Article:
Coronavirus: Emergency law to be debated by reduced Welsh assembly

Coronavirus: Emergency law to be debated by reduced Welsh assembly

An emergency law to tackle the coronavirus pandemic will be debated in the Senedd later, but by a limited number of AMs.

The coronavirus bill will allow Welsh ministers to detain and isolate people, stop mass gatherings and close premises.

Numbers in the assembly will be severely reduced after the UK announced strict new curbs to everyday life.

Only 12 AMs from the party groups are expected to attend.

On Monday night First Minister Mark Drakeford appealed to people in Wales to stay at home.

He echoed the announced from the Prime Minister, Boris Johnson, that people should remain indoors except for shopping for basic necessities, daily exercise, any medical need and travelling to and from essential work.

AMs will debate whether to give their consent to the coronavirus law, which is expected to be passed swiftly by the UK Parliament in Westminster.

The regular first minister’s questions session will not take place, although Mr Drakeford will give a statement on coronavirus.

Six government AMs, three Conservatives, two Plaid AMs, and one Brexit Party AM are expected to attend. It is not clear if any independents will take part.

The UK government has worked on the coronvirus legislation alongside the Welsh, Scottish and Northern Ireland administrations.

It provides sweeping measures, for up to two years, to help UK authorities tackle the coronavirus outbreak. It will need to be reviewed by Parliament every six months.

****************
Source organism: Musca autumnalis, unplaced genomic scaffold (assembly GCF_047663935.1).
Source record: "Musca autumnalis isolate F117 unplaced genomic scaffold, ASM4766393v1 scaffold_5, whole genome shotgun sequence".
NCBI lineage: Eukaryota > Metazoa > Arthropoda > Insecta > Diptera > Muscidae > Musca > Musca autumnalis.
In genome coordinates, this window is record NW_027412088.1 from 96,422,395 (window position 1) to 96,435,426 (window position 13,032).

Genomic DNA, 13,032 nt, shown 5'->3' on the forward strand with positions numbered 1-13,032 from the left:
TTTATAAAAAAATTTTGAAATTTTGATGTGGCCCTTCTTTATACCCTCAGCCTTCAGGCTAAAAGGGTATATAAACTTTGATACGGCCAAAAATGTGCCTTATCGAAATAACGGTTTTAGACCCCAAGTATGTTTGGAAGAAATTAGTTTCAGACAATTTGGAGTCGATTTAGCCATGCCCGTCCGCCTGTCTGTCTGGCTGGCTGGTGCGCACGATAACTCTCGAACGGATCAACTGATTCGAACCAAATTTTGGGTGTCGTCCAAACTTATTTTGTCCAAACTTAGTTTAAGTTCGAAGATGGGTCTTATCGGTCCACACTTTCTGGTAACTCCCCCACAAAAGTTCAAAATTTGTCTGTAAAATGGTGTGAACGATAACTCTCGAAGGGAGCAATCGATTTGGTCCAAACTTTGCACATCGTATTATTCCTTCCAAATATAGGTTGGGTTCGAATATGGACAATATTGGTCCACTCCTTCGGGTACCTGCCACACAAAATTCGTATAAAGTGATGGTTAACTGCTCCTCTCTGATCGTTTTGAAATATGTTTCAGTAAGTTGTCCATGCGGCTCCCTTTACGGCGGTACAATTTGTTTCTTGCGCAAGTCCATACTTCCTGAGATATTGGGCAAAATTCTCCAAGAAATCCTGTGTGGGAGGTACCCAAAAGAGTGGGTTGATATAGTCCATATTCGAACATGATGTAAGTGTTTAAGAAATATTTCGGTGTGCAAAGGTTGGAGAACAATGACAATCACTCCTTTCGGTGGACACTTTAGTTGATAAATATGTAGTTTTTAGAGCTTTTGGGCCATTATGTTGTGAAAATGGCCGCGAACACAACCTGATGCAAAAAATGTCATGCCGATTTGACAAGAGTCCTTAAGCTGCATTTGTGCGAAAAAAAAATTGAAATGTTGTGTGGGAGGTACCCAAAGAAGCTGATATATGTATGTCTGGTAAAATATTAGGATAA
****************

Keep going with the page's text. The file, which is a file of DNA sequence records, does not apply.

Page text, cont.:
Ministers in Wales will be able to:

  • Take people into or keep them in quarantine, or direct a person to attend a designated place
  • Restrict or prohibit mass gatherings
  • Close premises

First Minister Mark Drakeford said last week the bill would give ministers powers not normally seen in peacetime.

The law also includes measures aimed at freeing up resources in public services.

Ministers will be able to instruct schools to close, or to remain open.

Powers will allow the redeployment of teachers to address shortages, remove standard ratios of staff-to-children requirements, and allow people to return more rapidly to the workplace.

In health and social care, the bill will allow ministers to state circumstances where DBS criminal record checks can be “disapplied”.

At a UK level, airports could be shut and more court hearings could take place by phone or video.

Although it is UK legislation, which was examined by the House of Commons on Monday and will be considered by the Lords on Tuesday and Wednesday, its provisions for Wales mean AMs must give their formal permission through a legislative consent motion.

Vaughan Gething, health minister, will also address the Senedd in a shorter Plenary session.

The session will begin at the earlier than usual time of 10:00 GMT.

Published at Tue, 24 Mar 2020 00:22:38 +0000

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